Vaginal Odour

While some vaginal odour is normal, a strong, unpleasant smell that is persistent can be cause for alarm.

A musty odour especially one that persists for days and smells like fish can be a symptom of a health issue.

Abnormal vaginal odour is often accompanied by other symptoms, including greyish-white discharge, burning and itching.

Together, these are often symptoms of a condition called vaginitis.

Who is at risk for vaginal odour?

While any woman can experience vaginal odour, those at a higher risk are;

  • Women with poor hygiene
  • Pregnant women
  • Women who use douches

Women having a new sexual partner and those that frequently change partners, may also be at higher risk for abnormal vaginal odour.

What causes vaginal odour?

Abnormal vaginal odour can be caused by infection or inflammation. When the normal vaginal bacteria levels are imbalanced, this can lead to vaginitis.

Specific causes include:

  • Bacterial vaginosis: An infection that occurs from an overgrowth of normal vaginal bacteria. This is the most common cause for vaginal odour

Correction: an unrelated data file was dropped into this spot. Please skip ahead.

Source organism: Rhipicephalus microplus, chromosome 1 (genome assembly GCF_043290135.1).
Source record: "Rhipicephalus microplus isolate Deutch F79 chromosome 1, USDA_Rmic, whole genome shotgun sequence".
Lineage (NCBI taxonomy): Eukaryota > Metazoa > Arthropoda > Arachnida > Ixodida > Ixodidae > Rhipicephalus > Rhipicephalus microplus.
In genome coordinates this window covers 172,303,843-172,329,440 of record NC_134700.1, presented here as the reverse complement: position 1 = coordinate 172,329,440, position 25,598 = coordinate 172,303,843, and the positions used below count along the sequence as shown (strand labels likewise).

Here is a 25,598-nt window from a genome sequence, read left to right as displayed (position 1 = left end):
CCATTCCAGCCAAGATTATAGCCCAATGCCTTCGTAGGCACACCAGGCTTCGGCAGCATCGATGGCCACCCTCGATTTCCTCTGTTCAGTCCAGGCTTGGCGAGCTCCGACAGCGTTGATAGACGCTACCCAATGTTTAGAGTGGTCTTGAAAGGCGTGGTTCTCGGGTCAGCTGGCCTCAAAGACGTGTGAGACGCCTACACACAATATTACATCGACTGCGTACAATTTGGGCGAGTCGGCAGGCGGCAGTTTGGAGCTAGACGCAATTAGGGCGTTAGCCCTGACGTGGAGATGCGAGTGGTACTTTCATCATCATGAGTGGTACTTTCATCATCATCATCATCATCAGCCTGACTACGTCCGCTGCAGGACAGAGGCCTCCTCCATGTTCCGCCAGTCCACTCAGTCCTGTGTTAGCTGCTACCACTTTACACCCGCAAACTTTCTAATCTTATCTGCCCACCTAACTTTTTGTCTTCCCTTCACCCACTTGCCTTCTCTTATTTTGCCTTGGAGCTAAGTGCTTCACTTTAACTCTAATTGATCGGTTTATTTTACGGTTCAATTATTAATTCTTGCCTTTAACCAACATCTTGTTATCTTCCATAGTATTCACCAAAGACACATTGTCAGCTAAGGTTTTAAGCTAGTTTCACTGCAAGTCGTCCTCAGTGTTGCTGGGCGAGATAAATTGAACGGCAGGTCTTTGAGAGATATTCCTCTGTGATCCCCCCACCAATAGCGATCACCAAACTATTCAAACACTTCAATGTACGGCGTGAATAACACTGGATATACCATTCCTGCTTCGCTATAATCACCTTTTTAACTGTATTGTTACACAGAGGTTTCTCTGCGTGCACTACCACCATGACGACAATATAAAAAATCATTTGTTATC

• Trichomoniasis: A sexually transmitted infection.
  • Rectovaginal fistula: A rare condition in which an opening between the rectum and vagina allows faeces to leak into the vagina.
  • Vaginal cancer: Symptoms include heavy vaginal discharge that can have a strong odour.
  • Cervical cancer: Symptoms can include a strong (bad-smelling) discharge. Cancer is a rare cause of abnormal vaginal odour.

Nevertheless, temporary vaginal odour is common and often resolves on its own. This can be due to hormonal changes, or even diet. For example, foods with a strong smell such as garlic or fish can cause odour changes in the vagina.

How is abnormal vaginal odour diagnosed?

In order to determine which type of bacteria may be causing your vaginitis, your doctor will take a sample of your discharge. The most common cause of the abnormal vaginal odour is high levels of Gardnerella bacteria.

 How to treat vaginal odour.

Abnormal vaginal odour goes away without treatment at least a third of the time. If it does not resolve on its own, your healthcare provider will prescribe antibiotics. These can be taken in a pill or cream form.

Can vaginal odour be prevented?

Women can reduce their risk of abnormal vaginal odour by taking precautions. These include:

  • Practising good hygiene by taking regular showers.
  • Avoiding the use of douches, an intravaginal liquid cleansing solution. This can upset the pH levels in the vagina and lead to infection.

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